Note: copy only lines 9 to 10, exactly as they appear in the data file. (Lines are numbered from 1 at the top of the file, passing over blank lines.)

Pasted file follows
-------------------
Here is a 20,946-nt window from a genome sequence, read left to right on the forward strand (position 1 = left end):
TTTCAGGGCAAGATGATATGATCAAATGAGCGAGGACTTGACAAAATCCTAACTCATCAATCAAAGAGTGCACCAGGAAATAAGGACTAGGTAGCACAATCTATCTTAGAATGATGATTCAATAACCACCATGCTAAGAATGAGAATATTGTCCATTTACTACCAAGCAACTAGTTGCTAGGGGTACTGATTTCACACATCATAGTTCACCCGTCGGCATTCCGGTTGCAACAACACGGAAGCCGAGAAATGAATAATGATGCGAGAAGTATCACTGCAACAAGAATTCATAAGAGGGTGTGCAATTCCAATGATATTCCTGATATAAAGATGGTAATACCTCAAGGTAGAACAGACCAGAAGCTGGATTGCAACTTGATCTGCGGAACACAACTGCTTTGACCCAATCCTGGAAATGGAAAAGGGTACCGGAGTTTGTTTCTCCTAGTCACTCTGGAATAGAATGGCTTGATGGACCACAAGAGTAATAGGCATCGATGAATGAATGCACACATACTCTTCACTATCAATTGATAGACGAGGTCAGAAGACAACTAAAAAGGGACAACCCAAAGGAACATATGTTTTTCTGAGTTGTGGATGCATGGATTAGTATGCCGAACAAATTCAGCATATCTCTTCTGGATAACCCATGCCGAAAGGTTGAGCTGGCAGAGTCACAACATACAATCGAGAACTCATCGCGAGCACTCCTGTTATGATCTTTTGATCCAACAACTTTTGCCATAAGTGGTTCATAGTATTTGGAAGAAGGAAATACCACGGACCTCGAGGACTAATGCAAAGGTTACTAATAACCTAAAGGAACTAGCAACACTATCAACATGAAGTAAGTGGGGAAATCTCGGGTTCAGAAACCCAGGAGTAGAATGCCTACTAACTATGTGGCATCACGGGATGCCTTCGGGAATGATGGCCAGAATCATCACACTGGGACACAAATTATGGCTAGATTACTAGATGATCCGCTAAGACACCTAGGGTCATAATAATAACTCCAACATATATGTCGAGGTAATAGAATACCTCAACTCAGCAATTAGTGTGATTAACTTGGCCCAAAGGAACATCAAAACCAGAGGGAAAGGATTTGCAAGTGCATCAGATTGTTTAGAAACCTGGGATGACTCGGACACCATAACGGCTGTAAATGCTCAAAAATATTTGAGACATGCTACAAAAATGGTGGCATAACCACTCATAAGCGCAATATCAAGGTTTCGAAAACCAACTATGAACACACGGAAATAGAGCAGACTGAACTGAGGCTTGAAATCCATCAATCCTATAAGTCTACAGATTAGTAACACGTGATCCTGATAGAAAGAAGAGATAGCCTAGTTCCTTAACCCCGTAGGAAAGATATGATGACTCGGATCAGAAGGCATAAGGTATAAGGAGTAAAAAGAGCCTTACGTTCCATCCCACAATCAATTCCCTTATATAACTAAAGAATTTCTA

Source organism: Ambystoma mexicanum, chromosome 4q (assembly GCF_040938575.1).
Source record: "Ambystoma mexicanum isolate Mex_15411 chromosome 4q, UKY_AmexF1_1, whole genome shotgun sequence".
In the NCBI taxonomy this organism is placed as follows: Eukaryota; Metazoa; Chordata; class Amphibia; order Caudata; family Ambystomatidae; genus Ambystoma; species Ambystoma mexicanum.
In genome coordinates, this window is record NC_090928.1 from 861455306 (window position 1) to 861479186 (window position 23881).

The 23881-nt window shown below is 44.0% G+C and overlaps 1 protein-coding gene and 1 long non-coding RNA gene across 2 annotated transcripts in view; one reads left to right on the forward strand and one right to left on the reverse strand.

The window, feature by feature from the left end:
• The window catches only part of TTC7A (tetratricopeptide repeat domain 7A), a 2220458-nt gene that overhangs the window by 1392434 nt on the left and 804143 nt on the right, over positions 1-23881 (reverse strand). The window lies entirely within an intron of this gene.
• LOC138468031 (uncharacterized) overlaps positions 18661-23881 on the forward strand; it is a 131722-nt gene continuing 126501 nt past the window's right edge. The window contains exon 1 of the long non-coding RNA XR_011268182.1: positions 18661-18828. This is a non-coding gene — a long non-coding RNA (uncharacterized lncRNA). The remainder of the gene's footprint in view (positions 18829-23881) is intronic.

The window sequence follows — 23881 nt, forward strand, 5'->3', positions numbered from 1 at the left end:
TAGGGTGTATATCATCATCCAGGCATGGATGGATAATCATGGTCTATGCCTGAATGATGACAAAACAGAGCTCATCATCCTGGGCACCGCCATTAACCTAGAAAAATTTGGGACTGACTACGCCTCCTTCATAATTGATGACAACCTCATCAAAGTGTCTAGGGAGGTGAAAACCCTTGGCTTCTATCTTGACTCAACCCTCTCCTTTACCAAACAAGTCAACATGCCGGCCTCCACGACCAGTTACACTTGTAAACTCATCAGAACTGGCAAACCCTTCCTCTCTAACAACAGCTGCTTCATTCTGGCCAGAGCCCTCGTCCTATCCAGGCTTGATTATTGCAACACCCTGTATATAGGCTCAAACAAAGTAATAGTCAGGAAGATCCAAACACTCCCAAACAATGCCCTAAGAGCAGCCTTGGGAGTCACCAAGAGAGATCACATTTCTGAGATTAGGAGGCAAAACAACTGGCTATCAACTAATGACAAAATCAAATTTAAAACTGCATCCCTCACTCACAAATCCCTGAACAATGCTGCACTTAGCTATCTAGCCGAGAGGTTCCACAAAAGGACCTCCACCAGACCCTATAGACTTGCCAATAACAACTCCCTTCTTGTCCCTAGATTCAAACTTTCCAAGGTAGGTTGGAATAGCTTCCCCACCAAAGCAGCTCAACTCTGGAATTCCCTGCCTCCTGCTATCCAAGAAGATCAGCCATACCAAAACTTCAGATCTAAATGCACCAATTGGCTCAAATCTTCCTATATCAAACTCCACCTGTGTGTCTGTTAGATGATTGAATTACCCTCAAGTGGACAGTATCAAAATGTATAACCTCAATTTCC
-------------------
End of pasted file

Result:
• The window catches only part of TTC7A (tetratricopeptide repeat domain 7A), a 2220458-nt gene that overhangs the window by 1392434 nt on the left and 804143 nt on the right, over positions 1-23881 (reverse strand). The window lies entirely within an intron of this gene.
• LOC138468031 (uncharacterized) overlaps positions 18661-23881 on the forward strand; it is a 131722-nt gene continuing 126501 nt past the window's right edge. The window contains exon 1 of the long non-coding RNA XR_011268182.1: positions 18661-18828. This is a non-coding gene — a long non-coding RNA (uncharacterized lncRNA). The remainder of the gene's footprint in view (positions 18829-23881) is intronic.